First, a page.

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Residential vs. Outpatient Treatment

Do I Need Residential or Outpatient Addiction Treatment?

For patients needing drug and alcohol treatment, outpatient and residential treatment programs can provide an essential level of care to achieve long-term recovery. But how do you know whether you or a loved one would best benefit from a residential or outpatient program? Both types of treatment have distinctions which make them more or less appropriate for a patient’s needs, depending on the patient’s level and length of addiction.

Despite their differences, residential and outpatient treatment programs have the same basic treatment philosophy.

Both treatment programs utilize cognitive behavioral therapy and 12-step counseling within group and individual sessions. Both require abstinence, regularly attendance in AA or NA meetings, and urge participation in aftercare programs.

Finding the Right Program

It is important to first note that this is a general overview of the major differences between residential and outpatient treatment programs. In order to truly understand which type of program is most appropriate for you, a friend, or a family member, an in-person diagnostic assessment with a qualified professional is needed.

Residential Treatment Programs

30 Day Programs

Residential programs are safe, structured environments in which patients are removed from stressful circumstances that promote or fuel the urge to use. Because negative influences are removed from a patient’s daily experience, participants in residential treatment programs can begin to work on building life skills addiction had interfered with.

This intensive level of care makes residential treatment programs ideal for people who have unsuccessfully attempted to overcome addiction in outpatient programs or for people who know they need drug or alcohol treatment and want to “do it right” the first time. As previously stated, the level of care necessary for a patient should be determined by an in-person assessment with a qualified medical or counseling professional. While patients who have attempted outpatient programs without success often do require residential care, some patients who have not yet undergone outpatient treatment may not require this high level of care.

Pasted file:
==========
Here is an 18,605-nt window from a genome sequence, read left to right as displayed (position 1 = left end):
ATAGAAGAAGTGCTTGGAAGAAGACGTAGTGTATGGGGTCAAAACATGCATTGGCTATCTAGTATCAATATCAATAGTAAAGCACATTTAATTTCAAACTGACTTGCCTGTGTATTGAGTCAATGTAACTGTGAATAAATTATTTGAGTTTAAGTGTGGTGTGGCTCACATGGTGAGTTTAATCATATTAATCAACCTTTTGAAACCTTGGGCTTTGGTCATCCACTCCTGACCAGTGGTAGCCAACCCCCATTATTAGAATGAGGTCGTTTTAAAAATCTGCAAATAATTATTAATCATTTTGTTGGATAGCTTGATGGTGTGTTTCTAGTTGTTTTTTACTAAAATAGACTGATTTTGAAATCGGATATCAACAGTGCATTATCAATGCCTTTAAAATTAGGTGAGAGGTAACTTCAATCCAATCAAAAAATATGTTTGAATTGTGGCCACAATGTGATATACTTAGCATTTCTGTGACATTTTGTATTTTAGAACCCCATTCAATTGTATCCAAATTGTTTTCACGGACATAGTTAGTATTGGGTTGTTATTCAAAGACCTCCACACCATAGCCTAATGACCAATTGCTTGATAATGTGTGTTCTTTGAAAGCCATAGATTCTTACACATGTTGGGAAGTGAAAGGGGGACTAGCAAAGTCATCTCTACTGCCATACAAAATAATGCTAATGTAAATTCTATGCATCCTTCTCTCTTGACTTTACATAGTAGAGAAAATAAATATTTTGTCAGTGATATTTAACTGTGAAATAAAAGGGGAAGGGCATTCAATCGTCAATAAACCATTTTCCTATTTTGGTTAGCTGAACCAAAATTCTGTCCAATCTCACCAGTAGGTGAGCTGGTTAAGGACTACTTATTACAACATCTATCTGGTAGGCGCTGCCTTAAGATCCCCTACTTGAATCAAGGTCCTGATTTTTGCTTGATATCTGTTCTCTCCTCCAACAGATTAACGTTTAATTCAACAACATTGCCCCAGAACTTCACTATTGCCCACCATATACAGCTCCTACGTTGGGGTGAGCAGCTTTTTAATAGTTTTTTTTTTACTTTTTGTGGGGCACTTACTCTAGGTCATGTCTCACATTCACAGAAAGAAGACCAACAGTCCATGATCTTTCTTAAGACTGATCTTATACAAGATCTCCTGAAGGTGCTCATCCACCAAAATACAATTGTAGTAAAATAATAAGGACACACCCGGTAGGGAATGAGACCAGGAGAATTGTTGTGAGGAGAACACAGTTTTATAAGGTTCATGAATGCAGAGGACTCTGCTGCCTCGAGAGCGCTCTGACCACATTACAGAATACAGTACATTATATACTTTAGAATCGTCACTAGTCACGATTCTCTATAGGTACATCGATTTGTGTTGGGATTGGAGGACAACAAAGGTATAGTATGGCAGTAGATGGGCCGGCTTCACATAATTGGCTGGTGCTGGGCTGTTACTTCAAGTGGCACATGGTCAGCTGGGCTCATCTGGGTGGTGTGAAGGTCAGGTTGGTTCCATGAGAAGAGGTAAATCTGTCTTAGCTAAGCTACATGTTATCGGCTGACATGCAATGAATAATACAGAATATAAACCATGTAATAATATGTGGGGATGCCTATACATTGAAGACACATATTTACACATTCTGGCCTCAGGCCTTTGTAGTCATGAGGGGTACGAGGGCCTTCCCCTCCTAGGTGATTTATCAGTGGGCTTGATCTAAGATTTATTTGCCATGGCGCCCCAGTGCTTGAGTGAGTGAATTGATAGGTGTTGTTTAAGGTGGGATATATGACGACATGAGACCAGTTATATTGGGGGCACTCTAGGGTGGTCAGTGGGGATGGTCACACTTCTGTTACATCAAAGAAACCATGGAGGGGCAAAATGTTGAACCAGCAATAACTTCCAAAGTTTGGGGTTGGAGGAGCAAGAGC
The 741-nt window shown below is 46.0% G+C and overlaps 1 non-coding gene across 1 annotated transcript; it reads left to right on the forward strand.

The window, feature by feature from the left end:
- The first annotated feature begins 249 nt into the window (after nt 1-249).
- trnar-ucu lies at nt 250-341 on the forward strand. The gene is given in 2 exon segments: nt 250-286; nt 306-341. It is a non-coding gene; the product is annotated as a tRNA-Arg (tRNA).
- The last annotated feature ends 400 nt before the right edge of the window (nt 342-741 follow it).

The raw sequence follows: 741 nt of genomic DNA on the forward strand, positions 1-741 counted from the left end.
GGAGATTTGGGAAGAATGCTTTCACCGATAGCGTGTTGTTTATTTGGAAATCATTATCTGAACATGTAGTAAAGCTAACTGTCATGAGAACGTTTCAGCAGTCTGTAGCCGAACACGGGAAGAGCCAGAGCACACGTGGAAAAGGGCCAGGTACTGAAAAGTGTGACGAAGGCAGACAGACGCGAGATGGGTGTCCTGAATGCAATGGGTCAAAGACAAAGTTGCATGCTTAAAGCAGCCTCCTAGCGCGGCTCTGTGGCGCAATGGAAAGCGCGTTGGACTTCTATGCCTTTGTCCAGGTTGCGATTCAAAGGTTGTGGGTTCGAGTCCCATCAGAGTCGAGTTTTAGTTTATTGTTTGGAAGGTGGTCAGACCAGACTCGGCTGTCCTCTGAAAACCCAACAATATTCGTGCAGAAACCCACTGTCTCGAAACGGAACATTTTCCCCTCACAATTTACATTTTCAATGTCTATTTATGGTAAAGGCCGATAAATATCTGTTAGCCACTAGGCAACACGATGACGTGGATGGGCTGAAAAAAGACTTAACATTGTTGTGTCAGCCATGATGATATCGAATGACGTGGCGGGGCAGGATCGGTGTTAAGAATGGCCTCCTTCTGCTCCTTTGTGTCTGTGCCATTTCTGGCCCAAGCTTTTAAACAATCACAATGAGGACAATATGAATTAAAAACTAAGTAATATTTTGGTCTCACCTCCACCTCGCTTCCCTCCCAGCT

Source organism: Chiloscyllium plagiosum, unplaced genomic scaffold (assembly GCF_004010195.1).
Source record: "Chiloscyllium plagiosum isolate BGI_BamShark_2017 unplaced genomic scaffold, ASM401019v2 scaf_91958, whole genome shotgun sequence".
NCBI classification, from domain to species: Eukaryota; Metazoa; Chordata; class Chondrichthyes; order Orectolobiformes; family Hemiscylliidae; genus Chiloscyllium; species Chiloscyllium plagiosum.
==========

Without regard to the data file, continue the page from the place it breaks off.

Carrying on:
A Safe Recovery

Some patients are wary about voluntarily beginning a residential drug or alcohol treatment program because of the intensity, but residential programs are highly emotionally supportive and focus on helping the whole body and mind through treatment. For this reason, many residential centers encourage family participation, including evening family education programs and weekend programs. In addition to immediate family, patients benefit from having a “therapeutic community” in residential treatment programs – a community of patients who support one another through treatment by encouraging others to stay on task. In addition to the other differentiators of long-term residential care, it is this camaraderie gained through empathy and shared experience that often helps patients overcome addiction while completing drug or alcohol treatment.

Outpatient Treatment Programs

Discreet Treatment for White-Collar Professionalsutpatient drug and alcohol treatment programs, like The Ridge’s sister facility Northland, share many similarities with residential treatment programs, but in a differently structured environment. Outpatient programs provide patients with more freedom of movement which allows them to maintain a regular commitment to family, work, and educational responsibilities. Because of the ability to go home after a daily or evening program, patients are able to have a greater level of privacy and anonymity as they often do not need to explain a prolonged residential absence to friends, coworkers, or family members.

Group Therapy